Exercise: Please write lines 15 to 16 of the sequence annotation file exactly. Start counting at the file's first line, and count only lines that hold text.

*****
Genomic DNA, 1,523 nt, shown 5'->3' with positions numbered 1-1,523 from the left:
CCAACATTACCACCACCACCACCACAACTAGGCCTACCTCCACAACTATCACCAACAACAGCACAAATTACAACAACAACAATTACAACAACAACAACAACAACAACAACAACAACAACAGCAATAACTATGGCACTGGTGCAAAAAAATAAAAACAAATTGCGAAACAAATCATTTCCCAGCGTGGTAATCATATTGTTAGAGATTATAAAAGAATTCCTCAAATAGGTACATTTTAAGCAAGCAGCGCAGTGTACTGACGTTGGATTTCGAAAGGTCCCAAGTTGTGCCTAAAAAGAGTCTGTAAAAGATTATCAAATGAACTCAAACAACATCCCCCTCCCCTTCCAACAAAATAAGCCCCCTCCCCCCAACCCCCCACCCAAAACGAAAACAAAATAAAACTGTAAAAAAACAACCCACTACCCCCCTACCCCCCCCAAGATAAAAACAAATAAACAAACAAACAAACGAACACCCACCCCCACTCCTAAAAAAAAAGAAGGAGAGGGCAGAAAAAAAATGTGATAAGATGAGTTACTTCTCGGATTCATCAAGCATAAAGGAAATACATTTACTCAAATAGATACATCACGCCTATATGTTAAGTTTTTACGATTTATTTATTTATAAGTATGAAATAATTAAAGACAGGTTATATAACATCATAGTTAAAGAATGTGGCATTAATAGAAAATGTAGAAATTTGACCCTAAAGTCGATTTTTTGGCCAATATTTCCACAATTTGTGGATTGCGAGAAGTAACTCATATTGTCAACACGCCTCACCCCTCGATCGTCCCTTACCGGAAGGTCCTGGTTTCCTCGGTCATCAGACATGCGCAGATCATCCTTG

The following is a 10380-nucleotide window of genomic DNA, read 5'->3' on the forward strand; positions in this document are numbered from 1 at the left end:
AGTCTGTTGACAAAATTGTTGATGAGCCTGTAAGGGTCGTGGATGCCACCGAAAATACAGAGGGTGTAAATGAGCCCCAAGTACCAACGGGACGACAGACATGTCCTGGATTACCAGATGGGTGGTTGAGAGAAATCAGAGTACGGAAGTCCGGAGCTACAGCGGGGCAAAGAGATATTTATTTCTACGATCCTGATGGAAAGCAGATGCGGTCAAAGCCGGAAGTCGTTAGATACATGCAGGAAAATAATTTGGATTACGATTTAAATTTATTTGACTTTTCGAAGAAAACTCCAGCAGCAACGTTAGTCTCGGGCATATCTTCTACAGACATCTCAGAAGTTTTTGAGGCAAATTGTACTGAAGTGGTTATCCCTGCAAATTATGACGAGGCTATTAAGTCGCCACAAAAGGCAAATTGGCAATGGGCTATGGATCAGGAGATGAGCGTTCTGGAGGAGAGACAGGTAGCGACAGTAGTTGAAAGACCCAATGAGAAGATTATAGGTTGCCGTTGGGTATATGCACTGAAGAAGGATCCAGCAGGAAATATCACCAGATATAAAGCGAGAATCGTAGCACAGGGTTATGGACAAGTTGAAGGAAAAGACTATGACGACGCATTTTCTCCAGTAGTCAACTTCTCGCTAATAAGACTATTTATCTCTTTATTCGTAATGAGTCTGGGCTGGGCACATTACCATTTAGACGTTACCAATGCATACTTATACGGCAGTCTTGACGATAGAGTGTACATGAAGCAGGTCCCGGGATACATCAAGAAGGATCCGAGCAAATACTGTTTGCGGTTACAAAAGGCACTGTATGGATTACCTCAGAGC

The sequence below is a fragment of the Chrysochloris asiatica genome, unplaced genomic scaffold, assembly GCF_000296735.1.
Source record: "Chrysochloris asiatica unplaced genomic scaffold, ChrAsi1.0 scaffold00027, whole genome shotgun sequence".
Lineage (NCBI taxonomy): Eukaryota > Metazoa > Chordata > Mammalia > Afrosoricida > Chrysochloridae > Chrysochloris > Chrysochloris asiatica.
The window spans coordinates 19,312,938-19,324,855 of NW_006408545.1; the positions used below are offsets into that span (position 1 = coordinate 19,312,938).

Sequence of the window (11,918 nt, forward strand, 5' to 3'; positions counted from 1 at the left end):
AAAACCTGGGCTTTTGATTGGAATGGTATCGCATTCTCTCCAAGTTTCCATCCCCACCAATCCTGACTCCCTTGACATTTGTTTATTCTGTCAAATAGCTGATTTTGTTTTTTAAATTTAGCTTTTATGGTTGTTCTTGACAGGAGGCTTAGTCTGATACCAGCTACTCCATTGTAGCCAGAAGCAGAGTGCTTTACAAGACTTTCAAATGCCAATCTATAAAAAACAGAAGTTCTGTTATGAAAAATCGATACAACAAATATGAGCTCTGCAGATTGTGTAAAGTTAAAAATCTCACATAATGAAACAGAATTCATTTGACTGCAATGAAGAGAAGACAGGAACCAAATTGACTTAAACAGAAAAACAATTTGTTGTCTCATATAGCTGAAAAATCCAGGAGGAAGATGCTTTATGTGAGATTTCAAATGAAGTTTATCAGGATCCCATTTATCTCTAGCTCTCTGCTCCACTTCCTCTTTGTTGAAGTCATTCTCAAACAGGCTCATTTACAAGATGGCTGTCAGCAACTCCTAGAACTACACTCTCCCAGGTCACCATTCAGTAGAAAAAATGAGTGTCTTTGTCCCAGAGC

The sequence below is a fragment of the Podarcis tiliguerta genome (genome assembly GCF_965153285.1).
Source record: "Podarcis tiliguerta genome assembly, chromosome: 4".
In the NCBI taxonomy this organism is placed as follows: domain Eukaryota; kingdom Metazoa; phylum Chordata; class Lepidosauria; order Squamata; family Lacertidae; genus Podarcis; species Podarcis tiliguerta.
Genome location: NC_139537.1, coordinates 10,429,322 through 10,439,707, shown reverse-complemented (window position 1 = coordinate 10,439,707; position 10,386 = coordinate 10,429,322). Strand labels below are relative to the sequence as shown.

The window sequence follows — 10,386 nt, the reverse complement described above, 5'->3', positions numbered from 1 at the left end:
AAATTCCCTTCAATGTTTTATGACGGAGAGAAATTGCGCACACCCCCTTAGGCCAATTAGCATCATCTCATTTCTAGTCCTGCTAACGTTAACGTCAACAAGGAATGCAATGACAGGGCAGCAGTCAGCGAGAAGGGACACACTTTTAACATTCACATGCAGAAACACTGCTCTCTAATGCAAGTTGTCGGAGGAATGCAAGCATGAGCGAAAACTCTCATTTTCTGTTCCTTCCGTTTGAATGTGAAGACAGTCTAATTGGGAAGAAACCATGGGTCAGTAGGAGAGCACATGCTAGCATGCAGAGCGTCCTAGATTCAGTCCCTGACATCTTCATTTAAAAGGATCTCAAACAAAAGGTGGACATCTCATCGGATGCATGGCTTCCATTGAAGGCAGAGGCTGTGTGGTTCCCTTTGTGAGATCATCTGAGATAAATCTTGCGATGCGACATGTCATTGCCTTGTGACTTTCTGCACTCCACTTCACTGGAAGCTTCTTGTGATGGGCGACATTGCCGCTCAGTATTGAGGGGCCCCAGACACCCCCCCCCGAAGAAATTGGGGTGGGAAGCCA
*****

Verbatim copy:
The window sequence follows — 10,386 nt, the reverse complement described above, 5'->3', positions numbered from 1 at the left end:
AAATTCCCTTCAATGTTTTATGACGGAGAGAAATTGCGCACACCCCCTTAGGCCAATTAGCATCATCTCATTTCTAGTCCTGCTAACGTTAACGTCAACAAGGAATGCAATGACAGGGCAGCAGTCAGCGAGAAGGGACACACTTTTAACATTCACATGCAGAAACACTGCTCTCTAATGCAAGTTGTCGGAGGAATGCAAGCATGAGCGAAAACTCTCATTTTCTGTTCCTTCCGTTTGAATGTGAAGACAGTCTAATTGGGAAGAAACCATGGGTCAGTAGGAGAGCACATGCTAGCATGCAGAGCGTCCTAGATTCAGTCCCTGACATCTTCATTTAAAAGGATCTCAAACAAAAGGTGGACATCTCATCGGATGCATGGCTTCCATTGAAGGCAGAGGCTGTGTGGTTCCCTTTGTGAGATCATCTGAGATAAATCTTGCGATGCGACATGTCATTGCCTTGTGACTTTCTGCACTCCACTTCACTGGAAGCTTCTTGTGATGGGCGACATTGCCGCTCAGTATTGAGGGGCCCCAGACACCCCCCCCCGAAGAAATTGGGGTGGGAAGCCA